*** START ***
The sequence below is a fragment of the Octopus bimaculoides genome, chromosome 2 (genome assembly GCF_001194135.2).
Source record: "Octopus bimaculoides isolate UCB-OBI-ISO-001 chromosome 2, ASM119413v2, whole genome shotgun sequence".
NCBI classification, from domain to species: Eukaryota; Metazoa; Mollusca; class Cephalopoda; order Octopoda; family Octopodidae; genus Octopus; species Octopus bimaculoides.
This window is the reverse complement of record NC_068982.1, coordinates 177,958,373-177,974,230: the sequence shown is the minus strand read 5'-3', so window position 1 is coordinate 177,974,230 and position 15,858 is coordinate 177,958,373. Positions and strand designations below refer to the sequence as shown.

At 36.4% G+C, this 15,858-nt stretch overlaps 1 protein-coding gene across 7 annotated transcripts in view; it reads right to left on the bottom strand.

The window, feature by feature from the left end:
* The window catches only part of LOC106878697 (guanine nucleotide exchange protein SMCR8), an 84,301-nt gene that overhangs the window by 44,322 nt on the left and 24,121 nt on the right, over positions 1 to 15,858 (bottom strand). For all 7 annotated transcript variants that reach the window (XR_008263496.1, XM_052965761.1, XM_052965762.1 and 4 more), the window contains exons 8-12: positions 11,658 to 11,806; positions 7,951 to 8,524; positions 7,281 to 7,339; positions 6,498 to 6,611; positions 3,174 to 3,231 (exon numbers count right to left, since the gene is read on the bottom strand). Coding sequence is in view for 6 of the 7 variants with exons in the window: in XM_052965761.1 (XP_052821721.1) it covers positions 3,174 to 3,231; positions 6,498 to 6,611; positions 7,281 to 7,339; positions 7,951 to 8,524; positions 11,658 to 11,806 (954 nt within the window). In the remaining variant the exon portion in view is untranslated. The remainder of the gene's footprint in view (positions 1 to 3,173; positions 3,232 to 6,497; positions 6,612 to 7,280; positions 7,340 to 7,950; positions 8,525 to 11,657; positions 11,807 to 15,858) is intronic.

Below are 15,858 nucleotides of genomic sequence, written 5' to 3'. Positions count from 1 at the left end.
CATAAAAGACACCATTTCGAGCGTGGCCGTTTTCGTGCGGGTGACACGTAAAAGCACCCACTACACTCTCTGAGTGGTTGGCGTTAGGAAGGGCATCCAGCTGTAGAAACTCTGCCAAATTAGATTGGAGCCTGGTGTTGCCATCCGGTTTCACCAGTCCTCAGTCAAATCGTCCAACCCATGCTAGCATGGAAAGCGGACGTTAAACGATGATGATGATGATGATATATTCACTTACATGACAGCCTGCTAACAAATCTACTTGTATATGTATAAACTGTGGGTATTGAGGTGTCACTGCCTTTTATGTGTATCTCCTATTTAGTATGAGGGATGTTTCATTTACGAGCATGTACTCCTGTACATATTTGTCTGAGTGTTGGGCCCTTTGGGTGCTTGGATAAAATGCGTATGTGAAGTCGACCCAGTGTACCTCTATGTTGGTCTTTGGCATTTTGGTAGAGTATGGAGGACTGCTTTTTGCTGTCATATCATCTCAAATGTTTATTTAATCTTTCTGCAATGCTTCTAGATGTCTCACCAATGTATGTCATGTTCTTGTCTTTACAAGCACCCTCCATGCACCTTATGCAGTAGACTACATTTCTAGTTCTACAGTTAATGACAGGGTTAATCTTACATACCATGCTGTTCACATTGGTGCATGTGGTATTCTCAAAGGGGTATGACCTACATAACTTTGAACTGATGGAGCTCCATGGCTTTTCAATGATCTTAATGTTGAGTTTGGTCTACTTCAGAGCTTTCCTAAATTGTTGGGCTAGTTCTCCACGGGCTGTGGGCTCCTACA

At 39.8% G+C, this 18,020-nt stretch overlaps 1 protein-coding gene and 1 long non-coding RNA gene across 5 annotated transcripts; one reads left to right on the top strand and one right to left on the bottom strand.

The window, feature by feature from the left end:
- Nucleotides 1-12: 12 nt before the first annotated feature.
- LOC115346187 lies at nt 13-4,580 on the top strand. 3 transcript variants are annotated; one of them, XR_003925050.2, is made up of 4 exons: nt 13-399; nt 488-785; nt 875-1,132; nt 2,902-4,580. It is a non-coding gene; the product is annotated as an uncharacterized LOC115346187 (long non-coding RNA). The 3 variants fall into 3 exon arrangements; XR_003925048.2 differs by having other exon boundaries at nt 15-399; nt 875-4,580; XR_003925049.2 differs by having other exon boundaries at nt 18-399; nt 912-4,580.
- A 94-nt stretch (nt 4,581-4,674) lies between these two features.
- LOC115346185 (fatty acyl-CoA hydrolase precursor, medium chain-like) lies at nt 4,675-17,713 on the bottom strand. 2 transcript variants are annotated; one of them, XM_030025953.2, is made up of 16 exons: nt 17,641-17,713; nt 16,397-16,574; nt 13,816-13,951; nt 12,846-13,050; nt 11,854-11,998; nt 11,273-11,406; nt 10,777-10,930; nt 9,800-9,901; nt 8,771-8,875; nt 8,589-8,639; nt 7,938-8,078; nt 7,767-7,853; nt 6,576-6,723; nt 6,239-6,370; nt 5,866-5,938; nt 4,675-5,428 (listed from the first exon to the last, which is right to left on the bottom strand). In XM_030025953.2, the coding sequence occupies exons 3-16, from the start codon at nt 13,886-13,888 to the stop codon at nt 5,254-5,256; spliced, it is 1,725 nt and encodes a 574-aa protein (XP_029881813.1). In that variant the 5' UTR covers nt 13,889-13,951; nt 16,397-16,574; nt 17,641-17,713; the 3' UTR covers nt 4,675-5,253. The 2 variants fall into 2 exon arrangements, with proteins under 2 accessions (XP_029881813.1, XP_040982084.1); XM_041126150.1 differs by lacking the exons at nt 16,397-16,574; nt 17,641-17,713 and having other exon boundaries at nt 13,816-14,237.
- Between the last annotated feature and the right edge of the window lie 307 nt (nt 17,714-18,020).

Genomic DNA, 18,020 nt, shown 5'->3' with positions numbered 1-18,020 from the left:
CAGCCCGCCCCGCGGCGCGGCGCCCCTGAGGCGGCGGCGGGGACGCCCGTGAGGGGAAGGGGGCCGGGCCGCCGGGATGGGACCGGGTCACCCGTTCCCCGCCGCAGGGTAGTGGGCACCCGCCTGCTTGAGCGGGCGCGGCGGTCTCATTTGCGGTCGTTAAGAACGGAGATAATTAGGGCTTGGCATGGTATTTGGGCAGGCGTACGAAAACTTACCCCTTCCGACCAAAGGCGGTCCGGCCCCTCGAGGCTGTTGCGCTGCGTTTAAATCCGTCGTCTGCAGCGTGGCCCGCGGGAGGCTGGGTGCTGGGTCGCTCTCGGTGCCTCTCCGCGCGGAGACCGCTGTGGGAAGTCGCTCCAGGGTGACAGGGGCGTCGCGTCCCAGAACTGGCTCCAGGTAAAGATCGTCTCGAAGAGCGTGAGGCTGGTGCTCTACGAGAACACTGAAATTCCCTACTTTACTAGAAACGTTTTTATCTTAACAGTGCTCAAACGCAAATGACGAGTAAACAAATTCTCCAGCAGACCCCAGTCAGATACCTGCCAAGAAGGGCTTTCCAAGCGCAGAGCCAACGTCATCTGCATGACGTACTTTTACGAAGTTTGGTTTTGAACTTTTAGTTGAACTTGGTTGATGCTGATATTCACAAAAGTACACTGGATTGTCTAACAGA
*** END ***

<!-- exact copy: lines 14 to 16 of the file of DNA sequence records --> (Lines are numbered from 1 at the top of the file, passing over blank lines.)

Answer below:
- A 94-nt stretch (nt 4,581-4,674) lies between these two features.
- LOC115346185 (fatty acyl-CoA hydrolase precursor, medium chain-like) lies at nt 4,675-17,713 on the bottom strand. 2 transcript variants are annotated; one of them, XM_030025953.2, is made up of 16 exons: nt 17,641-17,713; nt 16,397-16,574; nt 13,816-13,951; nt 12,846-13,050; nt 11,854-11,998; nt 11,273-11,406; nt 10,777-10,930; nt 9,800-9,901; nt 8,771-8,875; nt 8,589-8,639; nt 7,938-8,078; nt 7,767-7,853; nt 6,576-6,723; nt 6,239-6,370; nt 5,866-5,938; nt 4,675-5,428 (listed from the first exon to the last, which is right to left on the bottom strand). In XM_030025953.2, the coding sequence occupies exons 3-16, from the start codon at nt 13,886-13,888 to the stop codon at nt 5,254-5,256; spliced, it is 1,725 nt and encodes a 574-aa protein (XP_029881813.1). In that variant the 5' UTR covers nt 13,889-13,951; nt 16,397-16,574; nt 17,641-17,713; the 3' UTR covers nt 4,675-5,253. The 2 variants fall into 2 exon arrangements, with proteins under 2 accessions (XP_029881813.1, XP_040982084.1); XM_041126150.1 differs by lacking the exons at nt 16,397-16,574; nt 17,641-17,713 and having other exon boundaries at nt 13,816-14,237.
- Between the last annotated feature and the right edge of the window lie 307 nt (nt 17,714-18,020).